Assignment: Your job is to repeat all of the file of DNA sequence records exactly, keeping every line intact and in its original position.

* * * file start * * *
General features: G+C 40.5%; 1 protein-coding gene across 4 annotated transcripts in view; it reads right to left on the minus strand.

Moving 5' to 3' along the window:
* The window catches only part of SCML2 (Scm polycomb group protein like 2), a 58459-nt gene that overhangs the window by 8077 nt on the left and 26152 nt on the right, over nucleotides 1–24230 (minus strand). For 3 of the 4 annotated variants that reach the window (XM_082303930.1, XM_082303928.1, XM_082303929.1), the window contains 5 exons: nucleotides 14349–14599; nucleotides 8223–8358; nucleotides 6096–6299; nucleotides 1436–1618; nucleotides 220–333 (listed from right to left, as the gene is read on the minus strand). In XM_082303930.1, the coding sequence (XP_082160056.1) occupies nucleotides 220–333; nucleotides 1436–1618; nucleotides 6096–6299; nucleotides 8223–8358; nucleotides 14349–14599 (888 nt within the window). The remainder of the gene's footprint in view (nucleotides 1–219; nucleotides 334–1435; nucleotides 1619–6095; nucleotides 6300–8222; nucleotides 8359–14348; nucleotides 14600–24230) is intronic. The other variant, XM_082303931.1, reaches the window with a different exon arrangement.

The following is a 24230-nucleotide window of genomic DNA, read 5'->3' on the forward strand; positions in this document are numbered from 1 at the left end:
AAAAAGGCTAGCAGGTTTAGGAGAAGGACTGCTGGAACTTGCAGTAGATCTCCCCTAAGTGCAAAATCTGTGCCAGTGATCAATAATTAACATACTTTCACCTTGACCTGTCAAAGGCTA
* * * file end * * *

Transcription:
General features: G+C 40.5%; 1 protein-coding gene across 4 annotated transcripts in view; it reads right to left on the minus strand.

Moving 5' to 3' along the window:
* The window catches only part of SCML2 (Scm polycomb group protein like 2), a 58459-nt gene that overhangs the window by 8077 nt on the left and 26152 nt on the right, over nucleotides 1–24230 (minus strand). For 3 of the 4 annotated variants that reach the window (XM_082303930.1, XM_082303928.1, XM_082303929.1), the window contains 5 exons: nucleotides 14349–14599; nucleotides 8223–8358; nucleotides 6096–6299; nucleotides 1436–1618; nucleotides 220–333 (listed from right to left, as the gene is read on the minus strand). In XM_082303930.1, the coding sequence (XP_082160056.1) occupies nucleotides 220–333; nucleotides 1436–1618; nucleotides 6096–6299; nucleotides 8223–8358; nucleotides 14349–14599 (888 nt within the window). The remainder of the gene's footprint in view (nucleotides 1–219; nucleotides 334–1435; nucleotides 1619–6095; nucleotides 6300–8222; nucleotides 8359–14348; nucleotides 14600–24230) is intronic. The other variant, XM_082303931.1, reaches the window with a different exon arrangement.

The following is a 24230-nucleotide window of genomic DNA, read 5'->3' on the forward strand; positions in this document are numbered from 1 at the left end:
AAAAAGGCTAGCAGGTTTAGGAGAAGGACTGCTGGAACTTGCAGTAGATCTCCCCTAAGTGCAAAATCTGTGCCAGTGATCAATAATTAACATACTTTCACCTTGACCTGTCAAAGGCTA